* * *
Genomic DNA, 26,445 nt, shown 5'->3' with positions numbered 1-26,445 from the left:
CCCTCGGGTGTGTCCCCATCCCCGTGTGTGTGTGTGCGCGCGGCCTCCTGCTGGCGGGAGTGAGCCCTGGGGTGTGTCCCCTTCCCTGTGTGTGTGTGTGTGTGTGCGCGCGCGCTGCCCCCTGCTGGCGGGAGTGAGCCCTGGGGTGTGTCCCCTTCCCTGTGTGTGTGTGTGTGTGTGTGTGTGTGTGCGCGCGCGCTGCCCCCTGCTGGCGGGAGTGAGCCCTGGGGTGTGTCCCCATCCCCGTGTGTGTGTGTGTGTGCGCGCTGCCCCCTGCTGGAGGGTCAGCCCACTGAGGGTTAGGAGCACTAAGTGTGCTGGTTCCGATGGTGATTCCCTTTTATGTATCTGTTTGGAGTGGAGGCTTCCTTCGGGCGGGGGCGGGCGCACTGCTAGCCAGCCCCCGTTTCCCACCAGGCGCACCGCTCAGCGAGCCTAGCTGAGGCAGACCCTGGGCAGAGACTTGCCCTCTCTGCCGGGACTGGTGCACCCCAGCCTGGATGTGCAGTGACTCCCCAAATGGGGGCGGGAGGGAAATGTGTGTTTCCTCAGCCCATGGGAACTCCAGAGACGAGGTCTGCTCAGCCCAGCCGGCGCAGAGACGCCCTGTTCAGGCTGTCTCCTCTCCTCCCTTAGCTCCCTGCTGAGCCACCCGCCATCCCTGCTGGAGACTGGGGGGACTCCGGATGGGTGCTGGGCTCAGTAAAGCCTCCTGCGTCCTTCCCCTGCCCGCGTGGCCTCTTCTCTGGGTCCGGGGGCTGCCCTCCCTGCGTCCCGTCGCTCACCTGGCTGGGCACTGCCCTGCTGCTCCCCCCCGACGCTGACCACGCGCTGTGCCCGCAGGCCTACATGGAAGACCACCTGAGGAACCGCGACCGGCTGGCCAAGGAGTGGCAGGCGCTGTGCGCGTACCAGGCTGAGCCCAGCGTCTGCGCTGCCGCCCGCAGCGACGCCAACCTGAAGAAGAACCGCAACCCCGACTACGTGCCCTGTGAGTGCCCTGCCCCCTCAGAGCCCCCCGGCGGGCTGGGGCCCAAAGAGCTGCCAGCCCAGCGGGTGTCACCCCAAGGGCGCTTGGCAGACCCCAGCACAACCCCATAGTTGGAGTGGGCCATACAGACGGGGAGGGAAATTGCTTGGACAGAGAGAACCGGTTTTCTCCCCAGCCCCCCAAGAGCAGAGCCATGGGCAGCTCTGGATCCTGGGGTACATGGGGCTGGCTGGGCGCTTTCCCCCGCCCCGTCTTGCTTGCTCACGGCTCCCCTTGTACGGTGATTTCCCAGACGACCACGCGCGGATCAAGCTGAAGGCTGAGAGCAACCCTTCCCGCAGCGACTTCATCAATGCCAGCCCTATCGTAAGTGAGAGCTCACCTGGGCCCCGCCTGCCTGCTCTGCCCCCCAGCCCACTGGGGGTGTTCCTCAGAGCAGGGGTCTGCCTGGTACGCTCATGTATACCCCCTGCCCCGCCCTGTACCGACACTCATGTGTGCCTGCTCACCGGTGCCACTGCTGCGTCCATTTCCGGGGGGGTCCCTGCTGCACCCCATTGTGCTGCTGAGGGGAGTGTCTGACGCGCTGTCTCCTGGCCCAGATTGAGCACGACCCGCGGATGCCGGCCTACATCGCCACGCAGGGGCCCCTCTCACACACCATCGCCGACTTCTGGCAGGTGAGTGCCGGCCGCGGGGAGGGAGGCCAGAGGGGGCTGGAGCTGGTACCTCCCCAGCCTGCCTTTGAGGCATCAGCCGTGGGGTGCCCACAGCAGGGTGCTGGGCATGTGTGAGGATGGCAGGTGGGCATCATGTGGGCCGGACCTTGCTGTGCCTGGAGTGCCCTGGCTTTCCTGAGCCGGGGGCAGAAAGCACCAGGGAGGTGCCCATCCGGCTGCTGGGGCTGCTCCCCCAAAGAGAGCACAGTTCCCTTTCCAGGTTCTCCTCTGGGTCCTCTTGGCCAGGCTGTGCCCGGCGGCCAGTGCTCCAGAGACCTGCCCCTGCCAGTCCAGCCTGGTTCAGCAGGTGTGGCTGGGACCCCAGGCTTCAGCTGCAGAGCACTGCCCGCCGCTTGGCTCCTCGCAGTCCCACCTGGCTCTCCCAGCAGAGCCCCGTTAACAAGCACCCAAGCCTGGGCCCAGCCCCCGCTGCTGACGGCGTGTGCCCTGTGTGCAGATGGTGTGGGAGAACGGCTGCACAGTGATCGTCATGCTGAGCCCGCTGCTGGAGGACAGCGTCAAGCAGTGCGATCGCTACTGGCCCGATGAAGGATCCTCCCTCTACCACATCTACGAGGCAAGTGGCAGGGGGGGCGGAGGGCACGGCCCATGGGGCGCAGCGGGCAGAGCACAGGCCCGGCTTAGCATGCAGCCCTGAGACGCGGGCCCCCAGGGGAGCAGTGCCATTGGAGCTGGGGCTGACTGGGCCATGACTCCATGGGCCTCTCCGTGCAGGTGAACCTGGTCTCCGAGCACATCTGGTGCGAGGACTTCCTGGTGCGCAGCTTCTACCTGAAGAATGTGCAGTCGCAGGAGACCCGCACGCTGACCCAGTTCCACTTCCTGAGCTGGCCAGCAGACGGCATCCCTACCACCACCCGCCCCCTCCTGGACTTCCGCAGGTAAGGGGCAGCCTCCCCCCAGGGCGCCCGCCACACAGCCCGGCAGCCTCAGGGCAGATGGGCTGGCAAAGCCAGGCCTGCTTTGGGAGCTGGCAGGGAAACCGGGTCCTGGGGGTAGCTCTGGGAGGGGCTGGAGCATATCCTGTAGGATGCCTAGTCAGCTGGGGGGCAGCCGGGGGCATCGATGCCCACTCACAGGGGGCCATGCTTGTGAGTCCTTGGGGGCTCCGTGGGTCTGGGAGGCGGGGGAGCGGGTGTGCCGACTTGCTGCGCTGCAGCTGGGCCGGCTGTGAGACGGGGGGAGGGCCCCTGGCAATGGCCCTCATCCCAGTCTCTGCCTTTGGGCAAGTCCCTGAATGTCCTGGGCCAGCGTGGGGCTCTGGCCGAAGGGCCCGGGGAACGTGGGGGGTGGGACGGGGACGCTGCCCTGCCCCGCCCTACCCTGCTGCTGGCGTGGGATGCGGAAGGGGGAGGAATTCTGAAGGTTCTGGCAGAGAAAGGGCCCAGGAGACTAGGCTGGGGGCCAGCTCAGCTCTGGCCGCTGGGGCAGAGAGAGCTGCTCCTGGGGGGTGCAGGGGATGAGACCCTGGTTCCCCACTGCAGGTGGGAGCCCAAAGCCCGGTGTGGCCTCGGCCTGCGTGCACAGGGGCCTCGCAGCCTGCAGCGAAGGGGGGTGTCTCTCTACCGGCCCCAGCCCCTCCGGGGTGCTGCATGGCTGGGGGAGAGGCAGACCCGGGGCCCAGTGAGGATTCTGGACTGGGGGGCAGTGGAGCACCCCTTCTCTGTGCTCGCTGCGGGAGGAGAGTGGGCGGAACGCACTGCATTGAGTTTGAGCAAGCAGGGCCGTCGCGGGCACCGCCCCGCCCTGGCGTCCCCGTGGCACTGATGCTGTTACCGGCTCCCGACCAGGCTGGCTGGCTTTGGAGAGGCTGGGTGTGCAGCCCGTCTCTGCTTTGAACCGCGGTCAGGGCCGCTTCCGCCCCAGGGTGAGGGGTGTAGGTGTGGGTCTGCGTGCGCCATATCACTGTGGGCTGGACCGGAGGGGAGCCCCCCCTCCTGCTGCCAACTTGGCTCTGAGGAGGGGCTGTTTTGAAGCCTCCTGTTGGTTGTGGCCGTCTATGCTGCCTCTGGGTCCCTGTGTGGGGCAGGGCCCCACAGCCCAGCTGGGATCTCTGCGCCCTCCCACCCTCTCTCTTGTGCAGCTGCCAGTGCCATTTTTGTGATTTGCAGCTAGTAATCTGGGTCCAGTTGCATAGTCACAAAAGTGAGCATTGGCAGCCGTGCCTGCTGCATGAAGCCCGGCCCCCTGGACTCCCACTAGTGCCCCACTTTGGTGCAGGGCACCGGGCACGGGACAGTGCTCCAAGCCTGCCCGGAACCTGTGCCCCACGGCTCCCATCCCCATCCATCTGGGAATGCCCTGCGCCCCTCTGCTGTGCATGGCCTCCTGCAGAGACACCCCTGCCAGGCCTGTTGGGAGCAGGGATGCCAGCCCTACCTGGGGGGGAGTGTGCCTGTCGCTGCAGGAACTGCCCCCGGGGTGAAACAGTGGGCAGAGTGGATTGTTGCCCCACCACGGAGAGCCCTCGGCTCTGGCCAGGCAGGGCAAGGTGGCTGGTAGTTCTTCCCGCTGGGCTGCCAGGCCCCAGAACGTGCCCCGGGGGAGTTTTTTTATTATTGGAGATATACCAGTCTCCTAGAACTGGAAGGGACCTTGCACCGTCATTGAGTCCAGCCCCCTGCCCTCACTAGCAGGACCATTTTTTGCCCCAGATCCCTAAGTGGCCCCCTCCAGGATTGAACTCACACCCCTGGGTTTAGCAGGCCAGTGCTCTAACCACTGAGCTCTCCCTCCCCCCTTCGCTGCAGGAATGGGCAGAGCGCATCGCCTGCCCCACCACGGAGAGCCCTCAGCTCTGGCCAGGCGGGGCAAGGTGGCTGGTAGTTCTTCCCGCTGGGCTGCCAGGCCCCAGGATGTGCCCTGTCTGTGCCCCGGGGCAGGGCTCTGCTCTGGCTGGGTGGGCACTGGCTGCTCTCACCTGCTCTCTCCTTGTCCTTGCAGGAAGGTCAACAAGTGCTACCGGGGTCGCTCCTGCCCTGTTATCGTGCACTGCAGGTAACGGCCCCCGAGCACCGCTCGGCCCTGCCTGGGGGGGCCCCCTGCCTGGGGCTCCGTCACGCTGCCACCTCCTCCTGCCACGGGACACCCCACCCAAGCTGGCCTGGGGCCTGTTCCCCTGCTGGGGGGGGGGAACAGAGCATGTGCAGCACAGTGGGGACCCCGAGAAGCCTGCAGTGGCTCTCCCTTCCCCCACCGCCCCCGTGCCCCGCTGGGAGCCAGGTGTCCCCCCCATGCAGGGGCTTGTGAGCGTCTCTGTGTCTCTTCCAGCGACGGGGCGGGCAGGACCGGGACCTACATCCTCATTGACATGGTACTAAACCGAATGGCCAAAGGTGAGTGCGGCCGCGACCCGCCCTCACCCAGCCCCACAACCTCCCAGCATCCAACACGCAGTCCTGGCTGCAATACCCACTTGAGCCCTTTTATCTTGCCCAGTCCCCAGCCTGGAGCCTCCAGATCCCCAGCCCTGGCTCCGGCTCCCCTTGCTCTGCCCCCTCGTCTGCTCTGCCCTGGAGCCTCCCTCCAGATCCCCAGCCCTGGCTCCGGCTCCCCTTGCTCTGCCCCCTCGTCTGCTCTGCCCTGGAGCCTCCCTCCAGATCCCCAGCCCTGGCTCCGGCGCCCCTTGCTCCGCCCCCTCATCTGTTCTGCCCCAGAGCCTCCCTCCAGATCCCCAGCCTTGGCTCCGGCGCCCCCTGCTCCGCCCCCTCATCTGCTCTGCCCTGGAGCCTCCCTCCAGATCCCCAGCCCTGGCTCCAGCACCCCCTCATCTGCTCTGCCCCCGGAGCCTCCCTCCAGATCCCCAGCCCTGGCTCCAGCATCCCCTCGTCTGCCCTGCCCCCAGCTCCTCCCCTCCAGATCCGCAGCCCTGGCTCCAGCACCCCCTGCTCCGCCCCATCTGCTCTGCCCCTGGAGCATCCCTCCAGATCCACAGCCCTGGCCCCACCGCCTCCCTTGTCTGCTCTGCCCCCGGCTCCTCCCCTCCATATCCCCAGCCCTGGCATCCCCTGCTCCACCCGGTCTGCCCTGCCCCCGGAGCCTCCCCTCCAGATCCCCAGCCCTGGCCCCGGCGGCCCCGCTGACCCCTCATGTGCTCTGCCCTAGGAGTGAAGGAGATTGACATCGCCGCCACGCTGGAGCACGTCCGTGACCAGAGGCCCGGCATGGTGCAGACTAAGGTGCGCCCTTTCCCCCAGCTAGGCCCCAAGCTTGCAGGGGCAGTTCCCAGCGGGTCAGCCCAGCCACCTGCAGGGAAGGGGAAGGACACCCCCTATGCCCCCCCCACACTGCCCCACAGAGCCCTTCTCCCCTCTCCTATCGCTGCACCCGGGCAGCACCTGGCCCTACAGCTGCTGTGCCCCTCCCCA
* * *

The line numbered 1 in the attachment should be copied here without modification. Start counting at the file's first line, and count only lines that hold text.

Genomic DNA, 26,445 nt, shown 5'->3' with positions numbered 1-26,445 from the left: